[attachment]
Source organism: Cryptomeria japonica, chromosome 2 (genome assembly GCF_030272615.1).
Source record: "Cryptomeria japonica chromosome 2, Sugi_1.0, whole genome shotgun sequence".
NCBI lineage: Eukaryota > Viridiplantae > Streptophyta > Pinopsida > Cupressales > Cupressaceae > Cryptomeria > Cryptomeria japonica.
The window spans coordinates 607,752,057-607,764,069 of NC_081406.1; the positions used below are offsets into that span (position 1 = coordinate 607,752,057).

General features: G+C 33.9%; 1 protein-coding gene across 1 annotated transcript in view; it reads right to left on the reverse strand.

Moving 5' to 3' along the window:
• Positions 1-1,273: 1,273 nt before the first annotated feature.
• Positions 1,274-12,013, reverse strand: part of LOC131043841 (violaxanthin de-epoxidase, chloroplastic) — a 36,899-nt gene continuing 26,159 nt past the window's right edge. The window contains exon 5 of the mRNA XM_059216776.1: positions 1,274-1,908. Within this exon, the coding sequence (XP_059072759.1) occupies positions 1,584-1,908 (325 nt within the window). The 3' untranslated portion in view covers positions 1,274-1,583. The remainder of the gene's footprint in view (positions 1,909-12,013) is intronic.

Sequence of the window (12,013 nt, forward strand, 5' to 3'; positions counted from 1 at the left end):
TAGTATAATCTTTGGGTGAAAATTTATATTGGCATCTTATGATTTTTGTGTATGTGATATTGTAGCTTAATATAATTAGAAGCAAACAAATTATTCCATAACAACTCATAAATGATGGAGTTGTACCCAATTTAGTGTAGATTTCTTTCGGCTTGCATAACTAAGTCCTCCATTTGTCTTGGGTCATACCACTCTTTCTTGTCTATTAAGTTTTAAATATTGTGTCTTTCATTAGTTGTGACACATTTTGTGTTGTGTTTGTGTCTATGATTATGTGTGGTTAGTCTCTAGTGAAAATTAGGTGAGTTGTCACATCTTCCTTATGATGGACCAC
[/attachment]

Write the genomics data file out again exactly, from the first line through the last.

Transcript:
Source organism: Cryptomeria japonica, chromosome 2 (genome assembly GCF_030272615.1).
Source record: "Cryptomeria japonica chromosome 2, Sugi_1.0, whole genome shotgun sequence".
NCBI lineage: Eukaryota > Viridiplantae > Streptophyta > Pinopsida > Cupressales > Cupressaceae > Cryptomeria > Cryptomeria japonica.
The window spans coordinates 607,752,057-607,764,069 of NC_081406.1; the positions used below are offsets into that span (position 1 = coordinate 607,752,057).

General features: G+C 33.9%; 1 protein-coding gene across 1 annotated transcript in view; it reads right to left on the reverse strand.

Moving 5' to 3' along the window:
• Positions 1-1,273: 1,273 nt before the first annotated feature.
• Positions 1,274-12,013, reverse strand: part of LOC131043841 (violaxanthin de-epoxidase, chloroplastic) — a 36,899-nt gene continuing 26,159 nt past the window's right edge. The window contains exon 5 of the mRNA XM_059216776.1: positions 1,274-1,908. Within this exon, the coding sequence (XP_059072759.1) occupies positions 1,584-1,908 (325 nt within the window). The 3' untranslated portion in view covers positions 1,274-1,583. The remainder of the gene's footprint in view (positions 1,909-12,013) is intronic.

Sequence of the window (12,013 nt, forward strand, 5' to 3'; positions counted from 1 at the left end):
TAGTATAATCTTTGGGTGAAAATTTATATTGGCATCTTATGATTTTTGTGTATGTGATATTGTAGCTTAATATAATTAGAAGCAAACAAATTATTCCATAACAACTCATAAATGATGGAGTTGTACCCAATTTAGTGTAGATTTCTTTCGGCTTGCATAACTAAGTCCTCCATTTGTCTTGGGTCATACCACTCTTTCTTGTCTATTAAGTTTTAAATATTGTGTCTTTCATTAGTTGTGACACATTTTGTGTTGTGTTTGTGTCTATGATTATGTGTGGTTAGTCTCTAGTGAAAATTAGGTGAGTTGTCACATCTTCCTTATGATGGACCAC